Chapter10 Project Monitoring & Control 24 EXERCISE (Text P.544 Problem 4) A project to develop a country park has an actual cost in month 17 of $350,000, a planned cost of $475,000, and a value completed of $300,000. Find the cost and schedule variances and the three indexes. Month 17 $ Planned (Baseline) – 475,000 Actual cost – 350,000 Value completed – 300,000 BCWP ACWP BCWS Time t


Chapter10 Project Monitoring & Control 25 Solution BCWS = 475,000 BCWP = 300,000 ACWP = 350,000 CV = 300,000 – 350,000 = -50,000 (negative value - cost overrun) SV = 300,000 – 475,000 = -175,000 (negative value - behind schedule) Cost Performance Index (CPI) = BCWP/ACWP = 300/350 = 0.86 Schedule Performance Index (SPI) = BCWP/BCWS = 300/475 = 0.63 Time Performance Index (TPI) = STWP/ATWP Scheduled Time Work Performed (STWP) can be estimated Time t = Schedule Variance/Slope of Planned costs = -175,000/ (475,000/17) = - 6.26 months  Time Difference= 17- 6.26 = 10.74 TV = 10.74/17 = 0.63 CV = BCWP – ACWP SV = BCWP – BCWS

Critical ratio:

Chapter10 Project Monitoring & Control 26 Critical ratio Sometimes, especially large projects, it may be worthwhile calculating a set of critical ratios for all project activities The critical ratio is actual progress x budgeted cost scheduled progress actual cost If ratio is 1 everything is probably on target The further away form 1 the ratio is, the more we may need to investigate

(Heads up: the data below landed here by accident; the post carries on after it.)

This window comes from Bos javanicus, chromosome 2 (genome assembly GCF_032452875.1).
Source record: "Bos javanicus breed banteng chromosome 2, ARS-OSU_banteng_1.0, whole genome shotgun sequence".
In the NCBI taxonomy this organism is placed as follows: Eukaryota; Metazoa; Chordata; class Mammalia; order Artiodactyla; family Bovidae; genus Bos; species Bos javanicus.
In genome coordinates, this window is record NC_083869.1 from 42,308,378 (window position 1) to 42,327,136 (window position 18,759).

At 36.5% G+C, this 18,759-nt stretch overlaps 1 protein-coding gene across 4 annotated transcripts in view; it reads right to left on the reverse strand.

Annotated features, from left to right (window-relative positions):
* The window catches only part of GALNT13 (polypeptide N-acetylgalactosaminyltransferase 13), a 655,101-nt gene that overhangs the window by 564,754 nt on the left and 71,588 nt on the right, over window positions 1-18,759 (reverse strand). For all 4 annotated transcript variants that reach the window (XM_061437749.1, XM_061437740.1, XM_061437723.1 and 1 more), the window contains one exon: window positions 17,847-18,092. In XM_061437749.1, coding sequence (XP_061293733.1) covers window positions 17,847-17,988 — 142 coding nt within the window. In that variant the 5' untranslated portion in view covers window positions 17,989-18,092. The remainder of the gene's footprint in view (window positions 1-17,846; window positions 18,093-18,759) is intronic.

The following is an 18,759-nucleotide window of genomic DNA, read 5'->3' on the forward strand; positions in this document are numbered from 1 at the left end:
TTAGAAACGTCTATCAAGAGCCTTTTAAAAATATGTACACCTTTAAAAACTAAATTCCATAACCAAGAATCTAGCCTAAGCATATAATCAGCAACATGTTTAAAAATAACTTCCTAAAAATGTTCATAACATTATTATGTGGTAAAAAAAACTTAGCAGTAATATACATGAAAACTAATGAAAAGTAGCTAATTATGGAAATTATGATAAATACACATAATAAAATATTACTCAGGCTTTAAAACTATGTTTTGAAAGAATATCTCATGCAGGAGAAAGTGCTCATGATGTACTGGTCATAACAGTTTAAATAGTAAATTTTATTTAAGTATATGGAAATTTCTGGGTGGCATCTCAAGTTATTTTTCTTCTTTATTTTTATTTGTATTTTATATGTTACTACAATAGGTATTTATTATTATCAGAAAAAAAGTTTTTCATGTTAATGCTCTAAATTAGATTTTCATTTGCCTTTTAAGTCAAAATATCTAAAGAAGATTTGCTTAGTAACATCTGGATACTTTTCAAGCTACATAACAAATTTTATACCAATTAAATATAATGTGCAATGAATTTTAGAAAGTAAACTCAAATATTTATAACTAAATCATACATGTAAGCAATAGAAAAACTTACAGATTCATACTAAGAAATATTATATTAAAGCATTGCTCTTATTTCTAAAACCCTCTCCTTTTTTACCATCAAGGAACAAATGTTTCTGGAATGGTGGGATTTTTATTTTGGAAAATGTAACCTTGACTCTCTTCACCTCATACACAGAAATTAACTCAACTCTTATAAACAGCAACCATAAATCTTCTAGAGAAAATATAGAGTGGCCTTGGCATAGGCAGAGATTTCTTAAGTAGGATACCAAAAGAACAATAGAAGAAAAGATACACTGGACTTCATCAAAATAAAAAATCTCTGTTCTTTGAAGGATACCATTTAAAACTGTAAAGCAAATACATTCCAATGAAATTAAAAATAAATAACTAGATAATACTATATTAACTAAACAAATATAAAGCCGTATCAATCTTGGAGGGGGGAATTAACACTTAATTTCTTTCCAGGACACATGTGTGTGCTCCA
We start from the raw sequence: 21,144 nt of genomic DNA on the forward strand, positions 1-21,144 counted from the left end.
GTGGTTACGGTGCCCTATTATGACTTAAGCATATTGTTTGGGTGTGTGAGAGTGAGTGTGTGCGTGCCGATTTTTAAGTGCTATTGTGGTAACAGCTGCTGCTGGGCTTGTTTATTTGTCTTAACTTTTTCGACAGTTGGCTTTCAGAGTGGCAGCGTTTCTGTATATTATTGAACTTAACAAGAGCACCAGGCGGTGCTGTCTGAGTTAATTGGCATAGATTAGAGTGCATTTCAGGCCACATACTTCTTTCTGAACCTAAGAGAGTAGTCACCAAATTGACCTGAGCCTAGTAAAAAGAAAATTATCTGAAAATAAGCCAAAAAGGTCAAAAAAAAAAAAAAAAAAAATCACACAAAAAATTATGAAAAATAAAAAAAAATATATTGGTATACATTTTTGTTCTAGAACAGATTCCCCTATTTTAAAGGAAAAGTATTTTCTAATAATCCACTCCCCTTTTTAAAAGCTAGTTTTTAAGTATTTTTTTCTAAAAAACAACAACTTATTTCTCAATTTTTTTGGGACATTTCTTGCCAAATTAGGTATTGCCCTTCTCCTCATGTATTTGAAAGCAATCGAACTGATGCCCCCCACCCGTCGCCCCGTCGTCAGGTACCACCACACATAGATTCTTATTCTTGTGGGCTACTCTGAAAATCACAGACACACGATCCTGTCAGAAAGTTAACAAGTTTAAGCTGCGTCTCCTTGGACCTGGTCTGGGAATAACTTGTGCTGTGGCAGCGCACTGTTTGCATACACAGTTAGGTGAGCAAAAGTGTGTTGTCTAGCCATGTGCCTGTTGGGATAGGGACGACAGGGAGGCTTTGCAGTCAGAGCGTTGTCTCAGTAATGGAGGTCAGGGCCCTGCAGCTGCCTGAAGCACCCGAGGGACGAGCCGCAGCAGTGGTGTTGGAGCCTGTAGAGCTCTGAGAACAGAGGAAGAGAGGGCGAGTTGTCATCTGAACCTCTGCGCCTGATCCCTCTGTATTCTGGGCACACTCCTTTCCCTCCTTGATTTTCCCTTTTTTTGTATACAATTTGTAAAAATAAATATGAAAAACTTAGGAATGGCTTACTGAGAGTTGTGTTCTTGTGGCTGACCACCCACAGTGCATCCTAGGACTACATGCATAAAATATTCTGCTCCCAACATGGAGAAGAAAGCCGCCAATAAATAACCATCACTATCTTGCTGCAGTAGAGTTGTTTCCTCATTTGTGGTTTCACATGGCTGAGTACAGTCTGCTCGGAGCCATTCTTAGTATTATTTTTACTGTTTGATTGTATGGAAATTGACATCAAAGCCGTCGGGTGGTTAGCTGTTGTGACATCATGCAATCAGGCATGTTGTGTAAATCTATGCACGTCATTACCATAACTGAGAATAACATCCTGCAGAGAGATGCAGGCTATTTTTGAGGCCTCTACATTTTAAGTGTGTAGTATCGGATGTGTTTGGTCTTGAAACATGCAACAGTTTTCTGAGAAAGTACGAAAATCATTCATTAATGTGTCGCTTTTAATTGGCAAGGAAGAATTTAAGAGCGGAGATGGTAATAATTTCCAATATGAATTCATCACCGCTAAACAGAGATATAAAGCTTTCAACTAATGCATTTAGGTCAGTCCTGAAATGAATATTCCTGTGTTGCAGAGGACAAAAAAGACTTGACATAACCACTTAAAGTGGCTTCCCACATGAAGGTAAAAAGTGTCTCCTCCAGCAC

Critical ratio example:

Chapter10 Project Monitoring & Control 27 Critical ratio example Calculate the critical ratios for the following activities and indicate which are probably on target and need to be investigated. Activity Actual progress Scheduled Progress Budgeted Cost Actual cost Critical ratio (CR) A 4 days 4 days 60 40 B 3 days 2 days 50 50 C 2 days 3 days 30 20 D 1 day 1 day 20 30 E 2 days 4 days 25 25

Critical ratio example :

Chapter10 Project Monitoring & Control 28 Critical ratio example Can be on schedule and below budget (Act A) Why so good? Cutting corners? Can be behind schedule but below budget (Act C) Can be on budget but physical progress lagging (Act E) Can be on schedule but cost running higher than budget (Act D) On budget ahead of schedule (Act B)


Chapter10 Project Monitoring & Control 29 Summary Need proper project monitoring and control mechanisms Tools available to help in monitoring and controlling activities There are human control and management aspects not covered here